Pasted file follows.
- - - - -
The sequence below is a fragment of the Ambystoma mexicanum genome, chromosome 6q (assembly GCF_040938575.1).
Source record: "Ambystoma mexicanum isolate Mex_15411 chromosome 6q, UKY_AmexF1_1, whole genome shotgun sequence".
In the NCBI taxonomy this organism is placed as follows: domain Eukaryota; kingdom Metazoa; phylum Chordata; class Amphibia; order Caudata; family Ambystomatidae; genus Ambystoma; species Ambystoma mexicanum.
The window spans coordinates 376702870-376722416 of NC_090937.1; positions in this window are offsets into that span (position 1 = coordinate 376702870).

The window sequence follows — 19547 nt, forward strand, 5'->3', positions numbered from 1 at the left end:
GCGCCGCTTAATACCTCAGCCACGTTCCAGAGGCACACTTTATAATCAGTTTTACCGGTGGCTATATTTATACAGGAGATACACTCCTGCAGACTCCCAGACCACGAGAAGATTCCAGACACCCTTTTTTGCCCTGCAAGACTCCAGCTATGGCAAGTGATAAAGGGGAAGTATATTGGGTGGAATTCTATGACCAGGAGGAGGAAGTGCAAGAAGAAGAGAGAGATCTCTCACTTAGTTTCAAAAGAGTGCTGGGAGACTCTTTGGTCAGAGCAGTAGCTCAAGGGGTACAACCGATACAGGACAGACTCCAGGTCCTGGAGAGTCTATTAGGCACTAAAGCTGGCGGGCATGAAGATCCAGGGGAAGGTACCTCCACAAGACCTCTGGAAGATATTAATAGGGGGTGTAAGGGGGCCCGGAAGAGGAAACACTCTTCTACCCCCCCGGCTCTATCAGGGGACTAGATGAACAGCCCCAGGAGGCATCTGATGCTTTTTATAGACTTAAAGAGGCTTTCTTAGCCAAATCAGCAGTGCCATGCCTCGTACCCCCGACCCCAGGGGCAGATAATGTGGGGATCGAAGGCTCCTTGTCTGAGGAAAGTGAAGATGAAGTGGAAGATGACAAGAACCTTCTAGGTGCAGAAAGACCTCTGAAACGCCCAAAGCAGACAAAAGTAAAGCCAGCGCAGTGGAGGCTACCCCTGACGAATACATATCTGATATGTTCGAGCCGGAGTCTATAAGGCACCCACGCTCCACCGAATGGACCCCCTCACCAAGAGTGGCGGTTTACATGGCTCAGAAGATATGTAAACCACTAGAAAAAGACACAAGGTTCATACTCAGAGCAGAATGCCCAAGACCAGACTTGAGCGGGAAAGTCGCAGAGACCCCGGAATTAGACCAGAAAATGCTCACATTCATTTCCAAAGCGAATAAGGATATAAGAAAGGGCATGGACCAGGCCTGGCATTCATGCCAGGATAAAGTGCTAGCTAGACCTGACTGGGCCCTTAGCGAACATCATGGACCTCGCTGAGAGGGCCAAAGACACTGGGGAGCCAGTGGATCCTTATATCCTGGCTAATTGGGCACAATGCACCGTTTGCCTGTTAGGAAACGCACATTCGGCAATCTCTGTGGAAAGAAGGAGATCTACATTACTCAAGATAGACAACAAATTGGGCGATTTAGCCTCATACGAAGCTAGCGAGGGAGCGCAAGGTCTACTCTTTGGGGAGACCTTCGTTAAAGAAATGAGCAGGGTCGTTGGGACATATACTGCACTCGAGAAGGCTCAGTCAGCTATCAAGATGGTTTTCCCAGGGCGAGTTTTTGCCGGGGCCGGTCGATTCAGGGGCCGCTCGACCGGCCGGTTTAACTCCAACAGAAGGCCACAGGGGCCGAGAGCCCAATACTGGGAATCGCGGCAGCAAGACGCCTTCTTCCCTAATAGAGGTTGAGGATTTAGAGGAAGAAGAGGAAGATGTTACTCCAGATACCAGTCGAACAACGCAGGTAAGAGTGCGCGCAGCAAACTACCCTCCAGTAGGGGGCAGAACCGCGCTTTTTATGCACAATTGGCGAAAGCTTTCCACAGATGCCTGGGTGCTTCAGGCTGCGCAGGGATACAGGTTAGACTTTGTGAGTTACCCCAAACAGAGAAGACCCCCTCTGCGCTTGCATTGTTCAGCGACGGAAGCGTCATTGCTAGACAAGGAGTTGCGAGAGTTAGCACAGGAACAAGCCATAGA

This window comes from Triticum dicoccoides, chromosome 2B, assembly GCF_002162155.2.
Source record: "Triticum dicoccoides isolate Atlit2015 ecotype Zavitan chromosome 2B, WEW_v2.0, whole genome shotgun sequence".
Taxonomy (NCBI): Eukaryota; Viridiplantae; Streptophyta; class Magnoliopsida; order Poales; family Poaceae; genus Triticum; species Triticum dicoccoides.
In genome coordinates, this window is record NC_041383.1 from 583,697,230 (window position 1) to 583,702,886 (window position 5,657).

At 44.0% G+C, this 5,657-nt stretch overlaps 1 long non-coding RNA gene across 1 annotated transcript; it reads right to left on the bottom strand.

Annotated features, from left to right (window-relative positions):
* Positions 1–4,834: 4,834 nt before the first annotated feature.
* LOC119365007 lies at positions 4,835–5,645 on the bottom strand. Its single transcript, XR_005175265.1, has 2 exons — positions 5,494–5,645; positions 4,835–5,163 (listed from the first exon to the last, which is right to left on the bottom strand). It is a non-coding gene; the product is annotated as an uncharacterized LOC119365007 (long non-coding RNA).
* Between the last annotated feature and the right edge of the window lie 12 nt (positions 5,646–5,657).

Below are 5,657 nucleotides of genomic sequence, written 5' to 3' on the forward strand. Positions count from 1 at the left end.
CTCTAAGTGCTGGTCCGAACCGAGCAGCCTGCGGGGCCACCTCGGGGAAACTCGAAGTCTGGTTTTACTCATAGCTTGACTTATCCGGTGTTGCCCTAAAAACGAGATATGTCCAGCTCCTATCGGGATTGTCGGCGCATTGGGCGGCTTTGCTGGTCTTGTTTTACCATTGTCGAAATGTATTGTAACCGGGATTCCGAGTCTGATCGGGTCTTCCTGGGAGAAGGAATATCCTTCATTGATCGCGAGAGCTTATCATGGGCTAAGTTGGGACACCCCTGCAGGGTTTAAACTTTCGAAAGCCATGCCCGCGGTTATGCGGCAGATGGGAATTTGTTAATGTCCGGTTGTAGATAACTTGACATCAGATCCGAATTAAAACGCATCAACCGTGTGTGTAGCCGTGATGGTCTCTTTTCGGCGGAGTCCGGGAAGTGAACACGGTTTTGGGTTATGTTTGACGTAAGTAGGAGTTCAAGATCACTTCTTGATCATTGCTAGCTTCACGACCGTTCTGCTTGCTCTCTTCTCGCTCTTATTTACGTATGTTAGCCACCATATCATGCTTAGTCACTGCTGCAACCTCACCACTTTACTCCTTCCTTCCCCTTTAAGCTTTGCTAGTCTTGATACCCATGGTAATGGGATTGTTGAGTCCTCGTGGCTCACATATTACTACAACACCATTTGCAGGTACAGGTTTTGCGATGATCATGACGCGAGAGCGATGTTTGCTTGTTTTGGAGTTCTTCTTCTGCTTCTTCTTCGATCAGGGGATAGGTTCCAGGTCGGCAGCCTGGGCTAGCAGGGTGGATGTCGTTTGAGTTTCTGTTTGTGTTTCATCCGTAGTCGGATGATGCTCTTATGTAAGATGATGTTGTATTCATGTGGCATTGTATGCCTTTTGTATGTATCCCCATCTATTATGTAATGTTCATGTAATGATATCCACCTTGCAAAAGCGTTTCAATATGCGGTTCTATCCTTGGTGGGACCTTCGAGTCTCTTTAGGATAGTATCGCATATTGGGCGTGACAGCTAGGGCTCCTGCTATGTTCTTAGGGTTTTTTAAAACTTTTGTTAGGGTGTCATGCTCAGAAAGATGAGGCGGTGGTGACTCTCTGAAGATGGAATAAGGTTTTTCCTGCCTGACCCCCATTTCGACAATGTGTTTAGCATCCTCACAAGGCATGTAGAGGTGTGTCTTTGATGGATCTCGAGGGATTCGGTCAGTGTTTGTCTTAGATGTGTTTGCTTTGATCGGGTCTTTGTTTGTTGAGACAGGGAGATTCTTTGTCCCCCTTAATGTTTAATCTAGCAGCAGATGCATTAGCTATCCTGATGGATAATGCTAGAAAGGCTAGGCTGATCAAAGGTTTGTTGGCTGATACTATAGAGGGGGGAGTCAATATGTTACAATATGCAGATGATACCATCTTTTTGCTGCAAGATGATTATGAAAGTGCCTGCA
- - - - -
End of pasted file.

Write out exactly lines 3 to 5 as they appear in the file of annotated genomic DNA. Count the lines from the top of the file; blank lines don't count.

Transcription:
In the NCBI taxonomy this organism is placed as follows: domain Eukaryota; kingdom Metazoa; phylum Chordata; class Amphibia; order Caudata; family Ambystomatidae; genus Ambystoma; species Ambystoma mexicanum.
The window spans coordinates 376702870-376722416 of NC_090937.1; positions in this window are offsets into that span (position 1 = coordinate 376702870).

The window sequence follows — 19547 nt, forward strand, 5'->3', positions numbered from 1 at the left end: